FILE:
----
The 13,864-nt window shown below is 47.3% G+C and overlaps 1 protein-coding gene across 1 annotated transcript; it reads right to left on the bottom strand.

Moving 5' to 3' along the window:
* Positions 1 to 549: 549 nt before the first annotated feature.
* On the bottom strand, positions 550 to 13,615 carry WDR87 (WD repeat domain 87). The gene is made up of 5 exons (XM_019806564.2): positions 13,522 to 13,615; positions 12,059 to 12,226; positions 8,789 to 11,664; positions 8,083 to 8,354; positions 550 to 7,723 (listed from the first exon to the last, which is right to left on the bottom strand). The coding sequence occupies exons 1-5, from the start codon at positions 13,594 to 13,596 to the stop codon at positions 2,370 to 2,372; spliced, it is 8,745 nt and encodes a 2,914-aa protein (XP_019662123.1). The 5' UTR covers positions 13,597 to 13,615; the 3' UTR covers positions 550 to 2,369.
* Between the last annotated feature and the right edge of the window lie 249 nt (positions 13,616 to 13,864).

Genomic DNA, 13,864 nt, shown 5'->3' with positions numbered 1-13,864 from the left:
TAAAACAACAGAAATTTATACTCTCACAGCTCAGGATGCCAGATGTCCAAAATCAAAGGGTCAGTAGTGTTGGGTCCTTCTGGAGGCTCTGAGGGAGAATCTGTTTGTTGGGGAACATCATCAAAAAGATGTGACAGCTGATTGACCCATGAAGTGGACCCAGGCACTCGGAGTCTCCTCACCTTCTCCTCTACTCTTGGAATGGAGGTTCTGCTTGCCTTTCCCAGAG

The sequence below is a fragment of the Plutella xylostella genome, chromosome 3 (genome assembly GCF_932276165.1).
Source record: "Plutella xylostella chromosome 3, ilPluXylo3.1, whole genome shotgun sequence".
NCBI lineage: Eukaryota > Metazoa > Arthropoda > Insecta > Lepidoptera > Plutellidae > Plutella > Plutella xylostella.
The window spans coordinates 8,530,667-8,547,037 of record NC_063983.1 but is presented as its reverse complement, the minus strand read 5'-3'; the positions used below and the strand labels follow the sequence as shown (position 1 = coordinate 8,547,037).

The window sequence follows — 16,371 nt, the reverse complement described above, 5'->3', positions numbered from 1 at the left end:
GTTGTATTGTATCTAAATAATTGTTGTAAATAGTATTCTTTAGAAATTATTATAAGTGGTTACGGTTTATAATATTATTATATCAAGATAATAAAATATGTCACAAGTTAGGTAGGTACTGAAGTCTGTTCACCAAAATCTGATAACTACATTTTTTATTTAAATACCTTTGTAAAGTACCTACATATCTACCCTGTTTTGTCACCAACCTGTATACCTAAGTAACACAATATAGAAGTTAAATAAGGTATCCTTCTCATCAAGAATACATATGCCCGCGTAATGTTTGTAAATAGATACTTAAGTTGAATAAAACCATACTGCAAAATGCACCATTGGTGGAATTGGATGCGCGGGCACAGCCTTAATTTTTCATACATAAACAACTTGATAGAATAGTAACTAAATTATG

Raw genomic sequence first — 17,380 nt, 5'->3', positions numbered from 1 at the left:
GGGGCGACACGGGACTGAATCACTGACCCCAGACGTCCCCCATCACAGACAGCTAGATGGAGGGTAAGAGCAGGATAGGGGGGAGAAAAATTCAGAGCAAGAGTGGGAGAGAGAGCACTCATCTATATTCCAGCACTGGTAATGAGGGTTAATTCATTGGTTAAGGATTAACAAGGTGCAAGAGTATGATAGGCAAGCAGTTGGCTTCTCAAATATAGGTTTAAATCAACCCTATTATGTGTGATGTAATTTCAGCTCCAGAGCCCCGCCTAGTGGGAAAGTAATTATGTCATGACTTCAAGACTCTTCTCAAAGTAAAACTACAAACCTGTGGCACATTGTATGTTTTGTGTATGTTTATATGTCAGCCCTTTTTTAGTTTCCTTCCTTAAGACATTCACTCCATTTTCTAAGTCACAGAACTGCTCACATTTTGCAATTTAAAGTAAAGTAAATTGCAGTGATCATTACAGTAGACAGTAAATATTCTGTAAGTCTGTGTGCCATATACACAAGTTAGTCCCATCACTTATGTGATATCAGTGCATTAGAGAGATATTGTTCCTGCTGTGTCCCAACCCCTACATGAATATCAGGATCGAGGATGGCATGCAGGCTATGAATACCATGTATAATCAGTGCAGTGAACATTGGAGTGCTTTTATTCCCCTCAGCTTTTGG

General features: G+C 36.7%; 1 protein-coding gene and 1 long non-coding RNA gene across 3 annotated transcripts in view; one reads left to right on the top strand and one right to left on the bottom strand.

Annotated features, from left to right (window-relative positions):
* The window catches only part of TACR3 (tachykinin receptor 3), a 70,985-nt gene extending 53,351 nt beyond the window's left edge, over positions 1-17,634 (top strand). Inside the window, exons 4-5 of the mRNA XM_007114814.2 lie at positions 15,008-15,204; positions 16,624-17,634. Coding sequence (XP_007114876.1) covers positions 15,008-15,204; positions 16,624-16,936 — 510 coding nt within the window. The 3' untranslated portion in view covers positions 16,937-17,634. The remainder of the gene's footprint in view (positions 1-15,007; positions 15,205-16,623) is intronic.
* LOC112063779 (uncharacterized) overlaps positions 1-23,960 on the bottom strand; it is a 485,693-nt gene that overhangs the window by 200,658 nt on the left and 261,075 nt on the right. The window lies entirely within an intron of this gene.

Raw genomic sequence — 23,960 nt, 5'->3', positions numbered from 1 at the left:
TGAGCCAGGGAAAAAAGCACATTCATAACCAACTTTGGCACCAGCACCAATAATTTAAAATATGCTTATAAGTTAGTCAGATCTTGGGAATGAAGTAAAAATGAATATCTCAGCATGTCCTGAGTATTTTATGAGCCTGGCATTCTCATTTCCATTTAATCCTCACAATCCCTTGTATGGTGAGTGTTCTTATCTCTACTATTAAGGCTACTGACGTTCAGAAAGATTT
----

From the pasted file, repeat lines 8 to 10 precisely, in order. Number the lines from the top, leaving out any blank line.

The sequence below is a fragment of the Plutella xylostella genome, chromosome 3 (genome assembly GCF_932276165.1).
Source record: "Plutella xylostella chromosome 3, ilPluXylo3.1, whole genome shotgun sequence".
NCBI lineage: Eukaryota > Metazoa > Arthropoda > Insecta > Lepidoptera > Plutellidae > Plutella > Plutella xylostella.